Jotting Down Ideas in the Workplace … With Some Style

“Wait a minute, Doc. Ah… Are you telling me that you built a time machine… out of a DeLorean?”
“The way I see it, if you’re gonna build a time machine into a car, why not do it with some style?”
Marty McFly and Dr. Emmett Brown in “Back to the Future”

While I jot down a lot of ideas with the “Notes” app on my iPhone (you can do so one-handed while walking), there are times when a note on paper is needed. Drawing still works best on paper for me, and sometimes you like to leave a note for someone. For this purpose, paper is still indispensable. Personally, I love Clairefontaine notepads — given that they are cheap, the paper is very smooth, and that I cut them down in half which allows me to easily say: “Screw it, I’ll write down this idea, even if it is really bad.” No barriers to capturing stupid ideas in scrawly handwriting that a Moleskine notebook might provide. And stupid ideas might turn good or ‘interesting’ with a little more effort.

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However, these Clairefontaine notepads are rather … uh, in a “creative individual” style. They don’t go unnoticed in a more formal environment — in a bad way. One the one hand, who cares as long as you capture the ideas. But on the other — it is unaesthetic in such a setting, and in bad taste. It is also distracting, which might lead to missed ideas. And there’s the “choosing which battles to fight” aspect.

So I was looking for something to use that is more unobtrusive in formal settings. Moleskine (-like) notebooks might be the logical choice, but like written, that would place barriers on capturing I don’t want. However, Moleskine might actually be a valid choice — if it is already “spoiled” (to remove the psychological barriers), yet still looks nice on the outside. Taking inspiration from Moleskine iPad covers, I combined a Moleskine notebook with the cheapest but most useful type of paper I could think of: Post-Its.

It’s a prototype, but the notebook still looks like a normal Moleskine notebook:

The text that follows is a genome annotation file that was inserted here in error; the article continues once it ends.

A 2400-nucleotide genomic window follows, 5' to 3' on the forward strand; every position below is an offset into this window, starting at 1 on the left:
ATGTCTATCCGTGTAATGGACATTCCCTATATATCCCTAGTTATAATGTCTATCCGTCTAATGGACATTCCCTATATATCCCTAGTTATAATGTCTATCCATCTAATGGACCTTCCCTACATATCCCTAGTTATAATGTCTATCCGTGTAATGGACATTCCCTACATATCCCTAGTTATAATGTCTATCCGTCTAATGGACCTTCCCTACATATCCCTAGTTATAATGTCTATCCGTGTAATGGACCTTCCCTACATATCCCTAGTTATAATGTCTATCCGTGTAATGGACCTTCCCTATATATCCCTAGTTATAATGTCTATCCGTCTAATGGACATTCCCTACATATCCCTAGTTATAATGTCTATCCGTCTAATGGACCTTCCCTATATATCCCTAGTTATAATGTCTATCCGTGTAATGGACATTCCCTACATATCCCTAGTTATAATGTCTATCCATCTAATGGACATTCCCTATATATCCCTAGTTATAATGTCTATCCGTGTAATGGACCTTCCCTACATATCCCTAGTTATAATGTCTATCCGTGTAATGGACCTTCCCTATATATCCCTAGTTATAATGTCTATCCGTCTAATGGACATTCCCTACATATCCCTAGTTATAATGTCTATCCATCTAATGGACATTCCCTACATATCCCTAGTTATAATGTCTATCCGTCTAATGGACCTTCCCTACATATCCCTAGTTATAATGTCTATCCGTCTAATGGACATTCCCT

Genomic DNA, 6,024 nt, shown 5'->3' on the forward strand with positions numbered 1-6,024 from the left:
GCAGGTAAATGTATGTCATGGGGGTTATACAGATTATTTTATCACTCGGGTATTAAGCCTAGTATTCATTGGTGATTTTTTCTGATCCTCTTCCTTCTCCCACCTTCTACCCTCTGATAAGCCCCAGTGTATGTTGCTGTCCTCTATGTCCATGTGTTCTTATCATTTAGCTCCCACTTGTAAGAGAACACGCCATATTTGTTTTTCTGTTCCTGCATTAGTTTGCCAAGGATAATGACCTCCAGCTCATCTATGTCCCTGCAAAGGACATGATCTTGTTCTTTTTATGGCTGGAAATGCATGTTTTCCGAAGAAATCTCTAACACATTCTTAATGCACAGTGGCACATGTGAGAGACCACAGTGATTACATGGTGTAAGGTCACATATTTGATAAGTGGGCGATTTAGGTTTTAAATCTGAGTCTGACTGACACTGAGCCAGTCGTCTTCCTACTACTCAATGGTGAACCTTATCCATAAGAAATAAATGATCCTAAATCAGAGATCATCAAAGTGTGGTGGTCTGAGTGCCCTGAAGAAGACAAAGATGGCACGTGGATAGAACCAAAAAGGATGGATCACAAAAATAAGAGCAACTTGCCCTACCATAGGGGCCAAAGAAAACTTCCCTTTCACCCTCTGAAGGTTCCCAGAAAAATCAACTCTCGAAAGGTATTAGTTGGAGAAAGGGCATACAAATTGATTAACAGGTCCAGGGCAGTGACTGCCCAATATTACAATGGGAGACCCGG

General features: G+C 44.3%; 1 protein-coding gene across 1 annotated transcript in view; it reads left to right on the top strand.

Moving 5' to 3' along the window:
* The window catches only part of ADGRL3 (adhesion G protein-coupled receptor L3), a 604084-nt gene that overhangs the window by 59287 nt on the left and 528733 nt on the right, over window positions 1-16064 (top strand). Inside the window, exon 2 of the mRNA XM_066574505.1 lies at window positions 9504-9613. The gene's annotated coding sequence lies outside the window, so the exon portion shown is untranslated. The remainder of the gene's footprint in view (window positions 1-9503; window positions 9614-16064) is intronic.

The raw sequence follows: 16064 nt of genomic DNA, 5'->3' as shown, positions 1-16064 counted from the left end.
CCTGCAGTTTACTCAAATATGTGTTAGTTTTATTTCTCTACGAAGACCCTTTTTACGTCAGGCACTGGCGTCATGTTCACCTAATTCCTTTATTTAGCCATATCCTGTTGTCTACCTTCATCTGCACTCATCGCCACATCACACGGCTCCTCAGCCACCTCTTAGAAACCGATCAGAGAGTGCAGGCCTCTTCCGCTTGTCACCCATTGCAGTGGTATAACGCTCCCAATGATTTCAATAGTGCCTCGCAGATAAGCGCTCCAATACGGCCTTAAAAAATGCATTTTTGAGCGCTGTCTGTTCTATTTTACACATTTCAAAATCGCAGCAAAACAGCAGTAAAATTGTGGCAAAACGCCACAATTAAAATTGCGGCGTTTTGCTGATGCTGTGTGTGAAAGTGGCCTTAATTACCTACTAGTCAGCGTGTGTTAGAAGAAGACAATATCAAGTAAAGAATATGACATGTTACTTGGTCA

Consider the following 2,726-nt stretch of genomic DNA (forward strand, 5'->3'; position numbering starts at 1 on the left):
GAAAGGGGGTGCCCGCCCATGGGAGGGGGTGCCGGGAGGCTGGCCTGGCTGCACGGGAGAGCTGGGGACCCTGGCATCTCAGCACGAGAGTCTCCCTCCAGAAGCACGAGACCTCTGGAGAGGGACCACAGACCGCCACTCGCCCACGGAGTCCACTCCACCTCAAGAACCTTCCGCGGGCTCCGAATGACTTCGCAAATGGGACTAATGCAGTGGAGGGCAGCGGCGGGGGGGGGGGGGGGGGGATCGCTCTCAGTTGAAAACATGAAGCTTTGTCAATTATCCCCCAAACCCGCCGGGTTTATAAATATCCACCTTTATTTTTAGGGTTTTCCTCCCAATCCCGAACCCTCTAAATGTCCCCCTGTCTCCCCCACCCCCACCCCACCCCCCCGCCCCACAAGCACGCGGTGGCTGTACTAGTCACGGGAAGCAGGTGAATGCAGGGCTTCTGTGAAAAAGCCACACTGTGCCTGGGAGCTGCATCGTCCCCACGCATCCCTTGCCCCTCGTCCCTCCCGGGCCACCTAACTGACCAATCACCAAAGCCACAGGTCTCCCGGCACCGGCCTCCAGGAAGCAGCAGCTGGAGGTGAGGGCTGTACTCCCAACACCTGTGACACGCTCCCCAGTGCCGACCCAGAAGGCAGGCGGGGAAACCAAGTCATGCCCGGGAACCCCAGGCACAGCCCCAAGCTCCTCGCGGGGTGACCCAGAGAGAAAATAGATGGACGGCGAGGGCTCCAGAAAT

moleskine_cover.jpg

However, once you open it, the pages are glued together and there’s a Post-It shaped hole cut into the pages:

moleskine_open.jpg

I thought about gluing half of the pages together first and cut holes in each of these halves. Opened, you would have Post-It’s left and right. However, I am not sure that it would have worked. Using this one hole seems to be more stable and more usable.

I used Magic Chart foil to protect the pages from heavy use. Unfortunately, I was sloppy in gluing the foil to the pages — the crinkles look atrocious. And thinking about it, using a foil that sticks to the wall due to static charge is a bad idea. It draws dust and the like. Still, it’s a prototype. The nice thing is that you can refill the Post-Its easily, so you always have enough paper. The notebook isn’t suddenly full. Furthermore, you can easily remove Post-Its. That’s why the hole is a bit larger than the Post-It’s, to allow for easy removal.

moleskine_taking_paper.jpg

The only thing I still need to do is to put some double-faced adhesive tape below the Post-It paper block. The Post-It adhesive is not strong enough to keep the whole Post-It block in the notebook. Unless attached more firmly to the foil, it might fall out.

The folder in the back of the Moleskine notebook is still there, e.g., for Post-It notes you want to keep.

moleskine_back.jpg

So far, this gutted and refilled notebook works fine and it looks nice (save for the crinkles). But I’m not sure that it’s that unobtrusive, though. 🙂

 

Update 2014-05-25: Using double-faced adhesive tape worked like a charm. The post-it block now stays in place, even when I open the notebook and turn it upside down.

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